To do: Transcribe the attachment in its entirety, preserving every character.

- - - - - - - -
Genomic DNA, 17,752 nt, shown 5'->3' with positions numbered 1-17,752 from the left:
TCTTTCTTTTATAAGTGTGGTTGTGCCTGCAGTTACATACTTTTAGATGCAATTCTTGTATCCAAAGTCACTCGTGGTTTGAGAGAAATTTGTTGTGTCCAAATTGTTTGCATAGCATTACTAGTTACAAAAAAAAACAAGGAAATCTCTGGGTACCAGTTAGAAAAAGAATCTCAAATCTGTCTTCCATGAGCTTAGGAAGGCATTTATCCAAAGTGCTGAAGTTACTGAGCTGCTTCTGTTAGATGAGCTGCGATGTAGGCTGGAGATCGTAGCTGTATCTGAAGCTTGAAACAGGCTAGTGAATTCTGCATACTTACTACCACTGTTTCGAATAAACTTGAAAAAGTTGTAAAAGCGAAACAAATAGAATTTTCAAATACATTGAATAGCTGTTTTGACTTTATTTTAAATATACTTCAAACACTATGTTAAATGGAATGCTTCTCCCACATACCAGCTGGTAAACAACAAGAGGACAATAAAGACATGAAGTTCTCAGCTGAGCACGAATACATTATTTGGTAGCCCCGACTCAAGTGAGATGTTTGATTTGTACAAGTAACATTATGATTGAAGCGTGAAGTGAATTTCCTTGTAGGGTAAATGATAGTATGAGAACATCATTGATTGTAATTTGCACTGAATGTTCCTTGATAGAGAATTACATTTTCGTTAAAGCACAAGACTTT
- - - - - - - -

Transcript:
Genomic DNA, 17,752 nt, shown 5'->3' with positions numbered 1-17,752 from the left:
TCTTTCTTTTATAAGTGTGGTTGTGCCTGCAGTTACATACTTTTAGATGCAATTCTTGTATCCAAAGTCACTCGTGGTTTGAGAGAAATTTGTTGTGTCCAAATTGTTTGCATAGCATTACTAGTTACAAAAAAAAACAAGGAAATCTCTGGGTACCAGTTAGAAAAAGAATCTCAAATCTGTCTTCCATGAGCTTAGGAAGGCATTTATCCAAAGTGCTGAAGTTACTGAGCTGCTTCTGTTAGATGAGCTGCGATGTAGGCTGGAGATCGTAGCTGTATCTGAAGCTTGAAACAGGCTAGTGAATTCTGCATACTTACTACCACTGTTTCGAATAAACTTGAAAAAGTTGTAAAAGCGAAACAAATAGAATTTTCAAATACATTGAATAGCTGTTTTGACTTTATTTTAAATATACTTCAAACACTATGTTAAATGGAATGCTTCTCCCACATACCAGCTGGTAAACAACAAGAGGACAATAAAGACATGAAGTTCTCAGCTGAGCACGAATACATTATTTGGTAGCCCCGACTCAAGTGAGATGTTTGATTTGTACAAGTAACATTATGATTGAAGCGTGAAGTGAATTTCCTTGTAGGGTAAATGATAGTATGAGAACATCATTGATTGTAATTTGCACTGAATGTTCCTTGATAGAGAATTACATTTTCGTTAAAGCACAAGACTTT